Contamination of soils by metals and metalloids is an important environmental problem in many residential and industrial sites around the world. Lead is a common contaminant, which enters the soil through mining, industrial activities and waste disposal. A range of technologies can be used to remediate soil lead, however most remediation technologies adversely affect the environment and particularly soil biota. We have assessed the efficacy of vermiremediation (the use of earthworms for remediation) to reduce water extractable lead concentrations in soil. Earthworms were introduced to a sandy soil spiked with the common lead minerals cotunnite (PbCl2), cerussite (PbCO3), massicot (PbO) or galena (PbS) at 1000 mg (Pb) kg-1. Lead concentrations in pore water extracted during the experiment were not significantly different in contaminated soil with and without worms. However, concentrations of lead in water from a deionised water extraction (washing) of contaminated soil were significantly lower in soil with earthworms than in soil without. Earthworms accumulated on average (±1 standard deviation) 276 ± 118, 235 ± 66, 241 ± 58 and 40 ± 30 mg kg-1 (dry weight of earthworms) of lead in their bodies, in PbCl2, PbCO3, PbO and PbS-dosed soils, respectively. During the experiment, earthworms lost weight in all contaminated soils, except those containing PbS.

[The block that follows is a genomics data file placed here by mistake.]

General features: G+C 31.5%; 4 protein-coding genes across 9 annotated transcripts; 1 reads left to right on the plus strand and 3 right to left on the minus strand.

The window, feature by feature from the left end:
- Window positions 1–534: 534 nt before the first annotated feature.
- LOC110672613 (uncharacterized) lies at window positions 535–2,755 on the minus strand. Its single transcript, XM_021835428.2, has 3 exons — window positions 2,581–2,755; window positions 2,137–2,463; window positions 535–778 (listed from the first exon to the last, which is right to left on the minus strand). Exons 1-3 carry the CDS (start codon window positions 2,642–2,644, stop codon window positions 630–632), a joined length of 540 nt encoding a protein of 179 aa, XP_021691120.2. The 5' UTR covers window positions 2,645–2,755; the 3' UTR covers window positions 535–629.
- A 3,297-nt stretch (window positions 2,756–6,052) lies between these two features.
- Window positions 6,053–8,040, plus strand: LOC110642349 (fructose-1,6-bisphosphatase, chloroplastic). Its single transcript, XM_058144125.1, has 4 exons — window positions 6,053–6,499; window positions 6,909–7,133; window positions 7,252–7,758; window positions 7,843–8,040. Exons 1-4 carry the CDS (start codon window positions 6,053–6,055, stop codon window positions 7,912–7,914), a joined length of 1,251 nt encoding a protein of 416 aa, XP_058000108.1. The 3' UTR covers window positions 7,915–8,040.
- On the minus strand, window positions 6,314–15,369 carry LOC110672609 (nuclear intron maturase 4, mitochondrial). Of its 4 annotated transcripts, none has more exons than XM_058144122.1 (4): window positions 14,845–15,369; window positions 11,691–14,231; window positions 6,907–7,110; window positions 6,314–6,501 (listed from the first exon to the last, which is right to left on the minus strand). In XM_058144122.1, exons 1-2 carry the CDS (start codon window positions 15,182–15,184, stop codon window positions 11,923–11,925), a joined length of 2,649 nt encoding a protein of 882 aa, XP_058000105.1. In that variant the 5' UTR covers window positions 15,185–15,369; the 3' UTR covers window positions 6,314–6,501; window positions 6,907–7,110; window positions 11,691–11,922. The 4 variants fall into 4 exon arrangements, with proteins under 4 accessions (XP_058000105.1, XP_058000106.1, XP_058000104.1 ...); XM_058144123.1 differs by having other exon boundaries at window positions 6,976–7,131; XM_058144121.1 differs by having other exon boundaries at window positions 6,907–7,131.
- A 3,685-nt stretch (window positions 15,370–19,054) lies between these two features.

- Aqueous extraction
- Eisenia fetida